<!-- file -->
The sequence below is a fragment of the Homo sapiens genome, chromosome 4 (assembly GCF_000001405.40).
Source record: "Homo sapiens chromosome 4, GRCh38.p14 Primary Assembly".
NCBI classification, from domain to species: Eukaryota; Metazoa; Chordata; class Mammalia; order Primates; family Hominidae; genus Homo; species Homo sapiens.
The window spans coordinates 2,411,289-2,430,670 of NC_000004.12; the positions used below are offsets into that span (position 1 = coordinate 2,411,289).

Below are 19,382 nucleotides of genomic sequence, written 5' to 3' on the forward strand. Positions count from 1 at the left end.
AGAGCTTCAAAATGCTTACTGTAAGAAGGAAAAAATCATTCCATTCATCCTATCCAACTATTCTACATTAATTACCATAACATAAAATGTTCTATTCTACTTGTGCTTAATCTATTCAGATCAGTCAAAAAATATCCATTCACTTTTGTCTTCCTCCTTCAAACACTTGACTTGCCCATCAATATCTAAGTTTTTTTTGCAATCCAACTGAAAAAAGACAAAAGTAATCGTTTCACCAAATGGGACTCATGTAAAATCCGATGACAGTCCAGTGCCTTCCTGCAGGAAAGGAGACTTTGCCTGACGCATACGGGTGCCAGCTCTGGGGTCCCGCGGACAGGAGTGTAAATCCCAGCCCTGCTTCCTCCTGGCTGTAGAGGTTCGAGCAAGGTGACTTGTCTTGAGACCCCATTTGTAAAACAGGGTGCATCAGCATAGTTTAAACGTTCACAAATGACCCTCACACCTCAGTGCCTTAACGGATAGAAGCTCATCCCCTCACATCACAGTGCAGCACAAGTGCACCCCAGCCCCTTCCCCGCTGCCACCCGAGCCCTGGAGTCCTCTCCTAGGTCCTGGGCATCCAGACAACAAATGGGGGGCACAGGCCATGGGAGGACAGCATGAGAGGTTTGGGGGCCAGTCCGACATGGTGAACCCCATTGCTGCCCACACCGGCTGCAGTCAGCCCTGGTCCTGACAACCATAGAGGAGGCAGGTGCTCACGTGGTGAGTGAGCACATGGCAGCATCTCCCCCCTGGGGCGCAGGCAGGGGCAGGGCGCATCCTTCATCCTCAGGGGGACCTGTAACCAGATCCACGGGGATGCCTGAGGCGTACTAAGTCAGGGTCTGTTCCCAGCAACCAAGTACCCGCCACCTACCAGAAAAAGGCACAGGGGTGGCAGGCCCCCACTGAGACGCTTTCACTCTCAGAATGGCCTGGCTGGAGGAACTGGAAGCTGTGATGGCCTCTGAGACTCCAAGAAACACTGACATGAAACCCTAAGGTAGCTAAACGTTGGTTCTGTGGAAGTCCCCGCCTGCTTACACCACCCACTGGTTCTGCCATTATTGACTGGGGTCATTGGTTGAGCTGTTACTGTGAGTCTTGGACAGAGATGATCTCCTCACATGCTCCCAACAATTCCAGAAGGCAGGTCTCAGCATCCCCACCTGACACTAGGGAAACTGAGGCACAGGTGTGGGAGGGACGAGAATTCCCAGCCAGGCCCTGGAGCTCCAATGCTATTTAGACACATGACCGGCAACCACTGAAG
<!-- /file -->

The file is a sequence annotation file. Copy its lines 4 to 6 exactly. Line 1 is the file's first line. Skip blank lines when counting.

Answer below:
The window spans coordinates 2,411,289-2,430,670 of NC_000004.12; the positions used below are offsets into that span (position 1 = coordinate 2,411,289).

Below are 19,382 nucleotides of genomic sequence, written 5' to 3' on the forward strand. Positions count from 1 at the left end.
AGAGCTTCAAAATGCTTACTGTAAGAAGGAAAAAATCATTCCATTCATCCTATCCAACTATTCTACATTAATTACCATAACATAAAATGTTCTATTCTACTTGTGCTTAATCTATTCAGATCAGTCAAAAAATATCCATTCACTTTTGTCTTCCTCCTTCAAACACTTGACTTGCCCATCAATATCTAAGTTTTTTTTGCAATCCAACTGAAAAAAGACAAAAGTAATCGTTTCACCAAATGGGACTCATGTAAAATCCGATGACAGTCCAGTGCCTTCCTGCAGGAAAGGAGACTTTGCCTGACGCATACGGGTGCCAGCTCTGGGGTCCCGCGGACAGGAGTGTAAATCCCAGCCCTGCTTCCTCCTGGCTGTAGAGGTTCGAGCAAGGTGACTTGTCTTGAGACCCCATTTGTAAAACAGGGTGCATCAGCATAGTTTAAACGTTCACAAATGACCCTCACACCTCAGTGCCTTAACGGATAGAAGCTCATCCCCTCACATCACAGTGCAGCACAAGTGCACCCCAGCCCCTTCCCCGCTGCCACCCGAGCCCTGGAGTCCTCTCCTAGGTCCTGGGCATCCAGACAACAAATGGGGGGCACAGGCCATGGGAGGACAGCATGAGAGGTTTGGGGGCCAGTCCGACATGGTGAACCCCATTGCTGCCCACACCGGCTGCAGTCAGCCCTGGTCCTGACAACCATAGAGGAGGCAGGTGCTCACGTGGTGAGTGAGCACATGGCAGCATCTCCCCCCTGGGGCGCAGGCAGGGGCAGGGCGCATCCTTCATCCTCAGGGGGACCTGTAACCAGATCCACGGGGATGCCTGAGGCGTACTAAGTCAGGGTCTGTTCCCAGCAACCAAGTACCCGCCACCTACCAGAAAAAGGCACAGGGGTGGCAGGCCCCCACTGAGACGCTTTCACTCTCAGAATGGCCTGGCTGGAGGAACTGGAAGCTGTGATGGCCTCTGAGACTCCAAGAAACACTGACATGAAACCCTAAGGTAGCTAAACGTTGGTTCTGTGGAAGTCCCCGCCTGCTTACACCACCCACTGGTTCTGCCATTATTGACTGGGGTCATTGGTTGAGCTGTTACTGTGAGTCTTGGACAGAGATGATCTCCTCACATGCTCCCAACAATTCCAGAAGGCAGGTCTCAGCATCCCCACCTGACACTAGGGAAACTGAGGCACAGGTGTGGGAGGGACGAGAATTCCCAGCCAGGCCCTGGAGCTCCAATGCTATTTAGACACATGACCGGCAACCACTGAAG